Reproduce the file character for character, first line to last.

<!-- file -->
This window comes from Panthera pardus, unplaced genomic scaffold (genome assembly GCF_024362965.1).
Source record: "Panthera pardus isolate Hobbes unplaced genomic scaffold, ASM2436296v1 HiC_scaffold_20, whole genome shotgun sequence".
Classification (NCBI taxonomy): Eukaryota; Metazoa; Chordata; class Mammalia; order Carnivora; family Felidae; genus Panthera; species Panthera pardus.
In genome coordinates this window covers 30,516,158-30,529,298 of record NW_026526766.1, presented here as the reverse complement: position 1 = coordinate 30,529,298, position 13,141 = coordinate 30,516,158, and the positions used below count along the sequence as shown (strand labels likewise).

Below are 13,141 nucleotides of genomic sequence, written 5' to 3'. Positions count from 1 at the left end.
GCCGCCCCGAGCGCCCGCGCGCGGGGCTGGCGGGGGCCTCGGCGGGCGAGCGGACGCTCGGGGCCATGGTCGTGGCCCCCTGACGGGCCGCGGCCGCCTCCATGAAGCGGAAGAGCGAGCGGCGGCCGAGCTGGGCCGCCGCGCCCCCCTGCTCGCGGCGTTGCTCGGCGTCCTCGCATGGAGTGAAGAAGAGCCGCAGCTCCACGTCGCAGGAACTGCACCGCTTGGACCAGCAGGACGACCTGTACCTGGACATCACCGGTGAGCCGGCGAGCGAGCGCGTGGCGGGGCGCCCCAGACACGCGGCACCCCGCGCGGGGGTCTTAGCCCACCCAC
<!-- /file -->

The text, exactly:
This window comes from Panthera pardus, unplaced genomic scaffold (genome assembly GCF_024362965.1).
Source record: "Panthera pardus isolate Hobbes unplaced genomic scaffold, ASM2436296v1 HiC_scaffold_20, whole genome shotgun sequence".
Classification (NCBI taxonomy): Eukaryota; Metazoa; Chordata; class Mammalia; order Carnivora; family Felidae; genus Panthera; species Panthera pardus.
In genome coordinates this window covers 30,516,158-30,529,298 of record NW_026526766.1, presented here as the reverse complement: position 1 = coordinate 30,529,298, position 13,141 = coordinate 30,516,158, and the positions used below count along the sequence as shown (strand labels likewise).

Below are 13,141 nucleotides of genomic sequence, written 5' to 3'. Positions count from 1 at the left end.
GCCGCCCCGAGCGCCCGCGCGCGGGGCTGGCGGGGGCCTCGGCGGGCGAGCGGACGCTCGGGGCCATGGTCGTGGCCCCCTGACGGGCCGCGGCCGCCTCCATGAAGCGGAAGAGCGAGCGGCGGCCGAGCTGGGCCGCCGCGCCCCCCTGCTCGCGGCGTTGCTCGGCGTCCTCGCATGGAGTGAAGAAGAGCCGCAGCTCCACGTCGCAGGAACTGCACCGCTTGGACCAGCAGGACGACCTGTACCTGGACATCACCGGTGAGCCGGCGAGCGAGCGCGTGGCGGGGCGCCCCAGACACGCGGCACCCCGCGCGGGGGTCTTAGCCCACCCAC